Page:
TV Review: Shameless (5×04) “A Night to Remem-Wait, What?”


There has been a welcome amount of humor so far in season five of Shameless, especially when you compare it to the overall somber mood of season four. However, by the end of this week’s episode you can already sense that there’s a shift happening that’s going to cause our characters to face hardships, just like every other prior season. Viewers, such as myself, seem to forget that the show has a knack for starting each year off with a light, humorous tone before the mid-season hits and everything falls apart. This year will likely be no different. Kev and Veronica are having major problems in their marriage as Veronica is suffering from a disconnect with Kev, Debbie is going through a tumultuous growth period with no one there to correct her wrongs, Ian and Mickey are about to face some troubles with Ian’s deteriorating health and Fiona’s caught herself, yet again, in her recklessness.

I’ll be perfectly honest, this episode and my opinion of it suffers hugely because of how much Frank was on my screen. He got his insurance check, followed by a night of partying and funneling drugs into his body, before blacking out. The rest of the episode finds him recovering from blacking out and trying to retrace his steps to find out where all of his money went. Turns out he spent it all, caused some mayhem and injury and was essentially left with nothing. Good. I don’t see why we needed to see him pull a girl around by her prosthetic leg but I’m sure the writers found it hilarious. Frank works in small doses and this is the rule not the exception. Episode’s never fare well when they center on Frank,  no matter how good William H. Macy may be.

Fiona is proving to be a frustrating character this season as she decides to get married after only knowing her husband-to-be for less than two weeks. I don’t see this as being a lasting relationship with the looming presence of Jimmy/Steve, but it’s interesting to see her detrimental recklessness work in other, less obvious ways. This seems almost like a healthy decision when you compare it to what she’s done in the past but it’s just as rash, if not more than, any other season or storyline she’s been given. However, this is the one that makes her age apparent. We forget that Fiona is young and the fact that she views marriage as a perfect cure all to her mistakes is an encapsulation of all of her other notions of the world. She’s married, which means she must be happy and in love and, most importantly, stable. If her face at the end means anything, it certainly looks like regret has began to creep in.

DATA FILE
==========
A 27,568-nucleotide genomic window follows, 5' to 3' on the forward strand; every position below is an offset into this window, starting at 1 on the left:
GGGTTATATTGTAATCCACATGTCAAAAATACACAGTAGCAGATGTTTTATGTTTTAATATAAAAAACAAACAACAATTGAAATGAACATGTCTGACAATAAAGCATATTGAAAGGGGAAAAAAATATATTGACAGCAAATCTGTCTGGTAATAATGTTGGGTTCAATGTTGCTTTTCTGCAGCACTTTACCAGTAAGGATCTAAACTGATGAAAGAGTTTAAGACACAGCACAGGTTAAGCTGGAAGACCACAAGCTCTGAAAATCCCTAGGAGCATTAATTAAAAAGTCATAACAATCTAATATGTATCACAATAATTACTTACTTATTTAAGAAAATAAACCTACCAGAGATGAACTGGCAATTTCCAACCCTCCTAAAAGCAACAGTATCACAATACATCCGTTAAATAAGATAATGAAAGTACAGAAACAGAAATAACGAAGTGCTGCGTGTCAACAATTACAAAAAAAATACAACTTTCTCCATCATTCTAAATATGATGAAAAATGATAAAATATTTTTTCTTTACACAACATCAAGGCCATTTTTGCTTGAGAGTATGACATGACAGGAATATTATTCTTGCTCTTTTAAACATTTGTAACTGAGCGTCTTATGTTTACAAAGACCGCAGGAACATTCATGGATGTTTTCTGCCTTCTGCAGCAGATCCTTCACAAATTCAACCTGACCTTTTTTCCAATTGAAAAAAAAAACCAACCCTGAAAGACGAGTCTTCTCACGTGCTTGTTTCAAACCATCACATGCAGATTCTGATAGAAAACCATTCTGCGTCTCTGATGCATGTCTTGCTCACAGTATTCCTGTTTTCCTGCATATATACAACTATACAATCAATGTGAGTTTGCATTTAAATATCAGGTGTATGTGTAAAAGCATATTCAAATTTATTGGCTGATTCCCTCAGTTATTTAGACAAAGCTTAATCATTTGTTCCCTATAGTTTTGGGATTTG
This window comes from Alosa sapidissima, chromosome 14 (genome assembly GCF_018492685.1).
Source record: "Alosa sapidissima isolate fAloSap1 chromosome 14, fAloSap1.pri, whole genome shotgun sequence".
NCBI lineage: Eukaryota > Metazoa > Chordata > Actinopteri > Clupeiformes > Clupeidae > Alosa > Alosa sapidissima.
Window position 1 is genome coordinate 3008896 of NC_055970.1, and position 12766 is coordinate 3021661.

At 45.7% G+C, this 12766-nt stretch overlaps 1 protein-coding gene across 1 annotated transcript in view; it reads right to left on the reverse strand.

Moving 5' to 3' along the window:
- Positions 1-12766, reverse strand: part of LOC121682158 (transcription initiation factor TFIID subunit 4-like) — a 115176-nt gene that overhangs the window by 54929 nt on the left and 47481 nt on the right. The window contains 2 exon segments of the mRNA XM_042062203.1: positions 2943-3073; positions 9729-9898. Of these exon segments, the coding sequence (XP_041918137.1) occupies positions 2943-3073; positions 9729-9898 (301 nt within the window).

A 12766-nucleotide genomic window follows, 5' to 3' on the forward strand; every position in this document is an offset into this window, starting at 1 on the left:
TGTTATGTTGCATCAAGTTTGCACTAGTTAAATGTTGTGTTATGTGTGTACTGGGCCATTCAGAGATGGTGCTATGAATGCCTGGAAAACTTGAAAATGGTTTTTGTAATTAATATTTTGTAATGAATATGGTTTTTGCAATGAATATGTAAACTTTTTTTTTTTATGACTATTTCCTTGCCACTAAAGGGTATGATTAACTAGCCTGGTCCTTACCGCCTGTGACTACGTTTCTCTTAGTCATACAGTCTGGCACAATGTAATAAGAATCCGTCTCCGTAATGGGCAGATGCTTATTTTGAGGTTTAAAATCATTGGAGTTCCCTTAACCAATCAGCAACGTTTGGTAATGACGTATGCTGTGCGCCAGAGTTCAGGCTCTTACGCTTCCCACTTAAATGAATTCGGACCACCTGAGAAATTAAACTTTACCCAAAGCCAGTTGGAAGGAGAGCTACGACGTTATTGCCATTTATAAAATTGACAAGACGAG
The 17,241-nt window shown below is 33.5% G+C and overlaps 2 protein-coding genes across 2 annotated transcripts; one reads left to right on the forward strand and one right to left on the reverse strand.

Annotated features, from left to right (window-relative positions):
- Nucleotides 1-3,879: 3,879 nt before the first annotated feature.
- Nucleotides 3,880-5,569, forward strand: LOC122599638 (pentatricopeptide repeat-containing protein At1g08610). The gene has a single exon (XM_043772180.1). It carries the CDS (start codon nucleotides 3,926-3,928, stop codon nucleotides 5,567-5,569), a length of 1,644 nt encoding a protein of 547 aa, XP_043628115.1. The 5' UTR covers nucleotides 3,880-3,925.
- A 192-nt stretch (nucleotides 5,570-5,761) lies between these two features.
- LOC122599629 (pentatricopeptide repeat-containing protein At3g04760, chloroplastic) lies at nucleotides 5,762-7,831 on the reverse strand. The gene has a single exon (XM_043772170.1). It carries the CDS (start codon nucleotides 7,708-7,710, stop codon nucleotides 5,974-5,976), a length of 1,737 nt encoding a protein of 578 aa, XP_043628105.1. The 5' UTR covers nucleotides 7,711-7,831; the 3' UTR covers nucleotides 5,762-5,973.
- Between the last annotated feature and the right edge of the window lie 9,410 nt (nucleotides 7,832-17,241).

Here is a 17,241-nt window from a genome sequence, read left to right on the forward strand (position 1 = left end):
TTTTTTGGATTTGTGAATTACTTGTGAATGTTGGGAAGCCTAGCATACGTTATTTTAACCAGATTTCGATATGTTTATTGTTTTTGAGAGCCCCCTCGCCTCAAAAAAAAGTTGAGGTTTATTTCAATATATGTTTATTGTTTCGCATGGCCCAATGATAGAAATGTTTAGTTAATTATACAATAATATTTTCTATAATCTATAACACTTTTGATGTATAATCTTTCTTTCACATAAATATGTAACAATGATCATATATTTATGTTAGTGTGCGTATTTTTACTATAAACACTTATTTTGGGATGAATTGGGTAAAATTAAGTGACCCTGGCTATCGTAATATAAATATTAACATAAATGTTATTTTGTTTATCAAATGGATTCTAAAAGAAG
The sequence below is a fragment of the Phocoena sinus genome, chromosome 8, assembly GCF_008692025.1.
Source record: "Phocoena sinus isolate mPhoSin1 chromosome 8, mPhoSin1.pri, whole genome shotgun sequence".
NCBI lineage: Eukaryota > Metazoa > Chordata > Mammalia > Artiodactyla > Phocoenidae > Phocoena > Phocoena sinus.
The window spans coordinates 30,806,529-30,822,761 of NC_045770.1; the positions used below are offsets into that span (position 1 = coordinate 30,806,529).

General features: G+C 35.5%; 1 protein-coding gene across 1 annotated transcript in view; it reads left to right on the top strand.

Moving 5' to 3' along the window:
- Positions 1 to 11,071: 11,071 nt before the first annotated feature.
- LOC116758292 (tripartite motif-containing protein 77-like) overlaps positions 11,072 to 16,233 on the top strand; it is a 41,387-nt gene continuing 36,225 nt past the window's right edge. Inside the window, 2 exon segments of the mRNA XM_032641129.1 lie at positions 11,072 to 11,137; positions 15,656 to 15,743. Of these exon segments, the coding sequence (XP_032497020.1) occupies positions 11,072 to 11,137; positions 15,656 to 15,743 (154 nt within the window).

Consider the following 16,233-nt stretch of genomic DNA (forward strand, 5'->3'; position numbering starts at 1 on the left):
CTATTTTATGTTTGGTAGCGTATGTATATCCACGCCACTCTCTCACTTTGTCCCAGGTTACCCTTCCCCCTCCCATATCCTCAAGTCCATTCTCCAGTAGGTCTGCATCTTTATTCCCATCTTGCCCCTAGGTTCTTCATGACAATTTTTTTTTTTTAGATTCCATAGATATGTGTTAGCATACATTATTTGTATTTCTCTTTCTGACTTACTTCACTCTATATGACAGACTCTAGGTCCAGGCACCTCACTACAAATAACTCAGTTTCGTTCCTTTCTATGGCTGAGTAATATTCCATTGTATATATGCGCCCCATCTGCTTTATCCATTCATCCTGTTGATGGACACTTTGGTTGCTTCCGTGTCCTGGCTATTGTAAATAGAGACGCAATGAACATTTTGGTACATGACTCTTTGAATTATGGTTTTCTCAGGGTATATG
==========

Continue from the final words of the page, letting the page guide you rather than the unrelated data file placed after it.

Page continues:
Fiona isn’t the only one having relationship issues. In a desperate desire to go out, Veronica drags Fiona out for a date night and ends up having an orgasm on the dance floor. Feeling guilty, but also mildly justified due to what she sees as neglect at home, she tells Kev, after a day of stewing on it, and there’s an ambiguity to how they end their conversation. I’m hoping Kev realizes that Veronica needs help but she’s masking her vulnerability well enough that could easily be going over her head. They’ve been such a constant on the show, and have always proven to be such a loving couple, that it’s tough to see them go through rough patches.